Count 1 is a five year count. It is pleaded based on 26 U.S.C. § 7214(a)(4).*

 The Motion to Dismiss Count 1

 As the first item of relief requested in this motion, defendant seeks to dismiss Count 1, not for redundancy and uselessness, or prosecutorial overkill, all of which are present, but unfortunately not provided for in the Federal Rules of Criminal Procedure. Rather, he seeks to dismiss it for failure to charge an offense.

 The argument in support of the motion is simple and appealing. The statute on its face, and by title, refers to and contemplates punishment of offenses by those officers and employees of the United States, specifically described therein, hereinafter for convenience referred to as "Revenue Agents" or merely "Agents." The statute contemplates that the Revenue Agent being punished thereunder, under subparagraph (a)(4) will have been one who "conspires or colludes with any other person to defraud the United States." It is obvious and was known to Congress when this statute was passed, that most persons who would be tempted or motivated to collude with Revenue Agents for such purpose would be private persons, that is, taxpayers and their representatives. The statute does not, by its express terms, reach such private persons.

 It seems implicit in the statute that a person not employed as a Revenue Agent could be convicted as an aider and abettor under 18 U.S.C. § 2. There is no requirement for an aider and abettor to be within the group whose activities are controlled by a penal statute. For example, in a common law prosecution for rape, a woman could be convicted as an aider and abettor, notwithstanding that, at least at common law, a woman was incapable herself of committing the crime of rape. See People v. Reilly, 85 Misc.2d 702, 381 N.Y.S.2d 732 (Westchester County Court 1976) and cases therein cited.

 There is authority that an aider and abettor who is not a Revenue Agent can be convicted of the substantive crime of violating any subdivision of § 7214(a). United States v. Campbell, 426 F.2d 547 (2d Cir. 1970) holds that a person not a Revenue Agent can violate § 7214(a) as an aider and abettor. See also, United States v. Kenner, 354 F.2d 780 (2d Cir. 1965).

 In this case, however, the Government seeks to carry the point of Campbell one step further, by placing a gloss on the statute to make it a crime for persons not Revenue Agents to conspire with each other (Shulman and Brooks) to cause a Revenue Agent (Rocoff) to violate the statute by conspiring with them.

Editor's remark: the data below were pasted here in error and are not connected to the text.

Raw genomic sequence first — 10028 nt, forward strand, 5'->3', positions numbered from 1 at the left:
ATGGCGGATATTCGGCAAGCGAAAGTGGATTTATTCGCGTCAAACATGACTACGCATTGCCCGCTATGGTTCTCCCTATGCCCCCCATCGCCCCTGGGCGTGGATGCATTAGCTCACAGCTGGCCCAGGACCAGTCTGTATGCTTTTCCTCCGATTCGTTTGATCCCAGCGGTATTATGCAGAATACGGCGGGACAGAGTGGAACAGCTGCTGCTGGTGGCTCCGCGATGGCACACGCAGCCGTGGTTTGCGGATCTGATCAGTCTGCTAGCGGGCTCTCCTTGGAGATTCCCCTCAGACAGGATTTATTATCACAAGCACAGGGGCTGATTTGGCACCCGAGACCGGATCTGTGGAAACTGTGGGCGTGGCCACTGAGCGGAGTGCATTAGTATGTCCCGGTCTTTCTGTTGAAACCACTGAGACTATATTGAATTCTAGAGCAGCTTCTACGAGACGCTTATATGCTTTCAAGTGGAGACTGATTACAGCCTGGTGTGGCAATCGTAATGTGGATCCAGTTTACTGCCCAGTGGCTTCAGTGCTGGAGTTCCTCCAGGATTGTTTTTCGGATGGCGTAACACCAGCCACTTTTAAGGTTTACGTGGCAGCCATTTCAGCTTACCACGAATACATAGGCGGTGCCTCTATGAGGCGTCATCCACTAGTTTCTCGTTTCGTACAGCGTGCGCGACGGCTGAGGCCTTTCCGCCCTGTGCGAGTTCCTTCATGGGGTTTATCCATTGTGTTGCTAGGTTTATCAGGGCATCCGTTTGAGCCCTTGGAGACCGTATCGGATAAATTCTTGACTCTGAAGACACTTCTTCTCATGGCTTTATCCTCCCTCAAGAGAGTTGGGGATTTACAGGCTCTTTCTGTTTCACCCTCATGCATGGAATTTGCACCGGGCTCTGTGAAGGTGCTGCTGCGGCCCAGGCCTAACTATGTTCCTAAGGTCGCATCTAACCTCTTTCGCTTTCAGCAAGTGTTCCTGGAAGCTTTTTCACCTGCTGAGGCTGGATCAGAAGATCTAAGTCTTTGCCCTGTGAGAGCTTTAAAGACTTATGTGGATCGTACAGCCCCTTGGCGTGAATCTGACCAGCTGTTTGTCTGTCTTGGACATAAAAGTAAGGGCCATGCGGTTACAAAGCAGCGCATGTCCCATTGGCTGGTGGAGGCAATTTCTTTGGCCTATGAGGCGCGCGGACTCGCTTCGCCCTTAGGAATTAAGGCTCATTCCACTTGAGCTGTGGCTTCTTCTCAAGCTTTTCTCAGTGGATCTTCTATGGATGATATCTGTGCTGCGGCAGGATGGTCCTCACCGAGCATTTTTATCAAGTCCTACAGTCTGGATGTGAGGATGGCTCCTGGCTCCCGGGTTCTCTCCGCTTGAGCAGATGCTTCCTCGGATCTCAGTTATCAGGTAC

There is no reported case of such a conviction, although this statute and its predecessors have existed for a century.

 Bribery of those who farm the taxes has been known throughout recorded history. Such practices led to the French Revolution and contributed to the fall of Rome. The practices said to have occurred here are not unknown in this country. The existence of this century old penal statute is some evidence of that fact. For a feeling of Deja vu see the comprehensive discussion by Circuit Judge Medina in United States v. Nunan, 236 F.2d 576 (2d Cir. 1956), Cert. denied 353 U.S. 912, 77 S. Ct. 661, 1 L. Ed. 2d 665, which describes in detail the activities of defendant Commissioner of Internal Revenue, and the resulting Congressional sub-committee established February 2, 1951 by H.R. 78 to "Investigate the Administration of the Internal Revenue Laws" known as the King Committee. Surely that extensive inquiry was not the first; nor will it be the last. Accordingly, and in view of the historical background, it is surprising that there has been no prior attempt to prosecute a private citizen on a conspiracy count under this section. This notwithstanding the extreme seriousness of such misconduct.

 Dictum in United States v. Grunewald, 233 F.2d 556, 567 (2d Cir. 1956), Rev'd. on other grounds, 353 U.S. 391, 77 S. Ct. 963, 1 L. Ed. 2d 931 (1957), is opposed to the Government's present contentions:

 
"One of these statutes, 18 U.S.C. § 371 (the general conspiracy statute) applies to all persons; the other, 26 U.S.C. § 4047(e)(4) (renumbered now as § 7214), applies specifically to "every officer or agent appointed and acting under the authority of any ...